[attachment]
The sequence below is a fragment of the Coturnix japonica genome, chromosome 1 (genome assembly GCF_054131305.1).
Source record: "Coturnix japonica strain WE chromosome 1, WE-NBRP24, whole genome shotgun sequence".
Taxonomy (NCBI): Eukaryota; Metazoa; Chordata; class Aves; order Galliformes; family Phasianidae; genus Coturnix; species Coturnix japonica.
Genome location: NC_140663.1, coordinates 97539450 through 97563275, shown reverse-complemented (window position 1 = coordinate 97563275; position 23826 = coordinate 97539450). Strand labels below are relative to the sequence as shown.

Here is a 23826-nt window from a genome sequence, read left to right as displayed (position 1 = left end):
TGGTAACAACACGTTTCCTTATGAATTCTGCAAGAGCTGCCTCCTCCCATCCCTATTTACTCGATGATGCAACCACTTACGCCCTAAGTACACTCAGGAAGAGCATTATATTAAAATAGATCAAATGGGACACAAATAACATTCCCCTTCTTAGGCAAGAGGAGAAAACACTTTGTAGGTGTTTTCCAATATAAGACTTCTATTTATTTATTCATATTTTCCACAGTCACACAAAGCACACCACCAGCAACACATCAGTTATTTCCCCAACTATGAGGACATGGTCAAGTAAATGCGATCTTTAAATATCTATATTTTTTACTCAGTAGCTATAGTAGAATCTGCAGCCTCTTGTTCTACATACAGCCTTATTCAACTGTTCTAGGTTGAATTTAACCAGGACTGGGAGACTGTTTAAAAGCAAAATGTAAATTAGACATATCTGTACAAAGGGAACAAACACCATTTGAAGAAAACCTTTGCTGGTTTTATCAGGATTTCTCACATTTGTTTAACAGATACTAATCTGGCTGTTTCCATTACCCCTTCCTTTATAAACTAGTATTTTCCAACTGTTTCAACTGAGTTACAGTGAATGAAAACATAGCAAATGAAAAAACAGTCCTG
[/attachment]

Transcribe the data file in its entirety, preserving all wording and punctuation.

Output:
The sequence below is a fragment of the Coturnix japonica genome, chromosome 1 (genome assembly GCF_054131305.1).
Source record: "Coturnix japonica strain WE chromosome 1, WE-NBRP24, whole genome shotgun sequence".
Taxonomy (NCBI): Eukaryota; Metazoa; Chordata; class Aves; order Galliformes; family Phasianidae; genus Coturnix; species Coturnix japonica.
Genome location: NC_140663.1, coordinates 97539450 through 97563275, shown reverse-complemented (window position 1 = coordinate 97563275; position 23826 = coordinate 97539450). Strand labels below are relative to the sequence as shown.

Here is a 23826-nt window from a genome sequence, read left to right as displayed (position 1 = left end):
TGGTAACAACACGTTTCCTTATGAATTCTGCAAGAGCTGCCTCCTCCCATCCCTATTTACTCGATGATGCAACCACTTACGCCCTAAGTACACTCAGGAAGAGCATTATATTAAAATAGATCAAATGGGACACAAATAACATTCCCCTTCTTAGGCAAGAGGAGAAAACACTTTGTAGGTGTTTTCCAATATAAGACTTCTATTTATTTATTCATATTTTCCACAGTCACACAAAGCACACCACCAGCAACACATCAGTTATTTCCCCAACTATGAGGACATGGTCAAGTAAATGCGATCTTTAAATATCTATATTTTTTACTCAGTAGCTATAGTAGAATCTGCAGCCTCTTGTTCTACATACAGCCTTATTCAACTGTTCTAGGTTGAATTTAACCAGGACTGGGAGACTGTTTAAAAGCAAAATGTAAATTAGACATATCTGTACAAAGGGAACAAACACCATTTGAAGAAAACCTTTGCTGGTTTTATCAGGATTTCTCACATTTGTTTAACAGATACTAATCTGGCTGTTTCCATTACCCCTTCCTTTATAAACTAGTATTTTCCAACTGTTTCAACTGAGTTACAGTGAATGAAAACATAGCAAATGAAAAAACAGTCCTG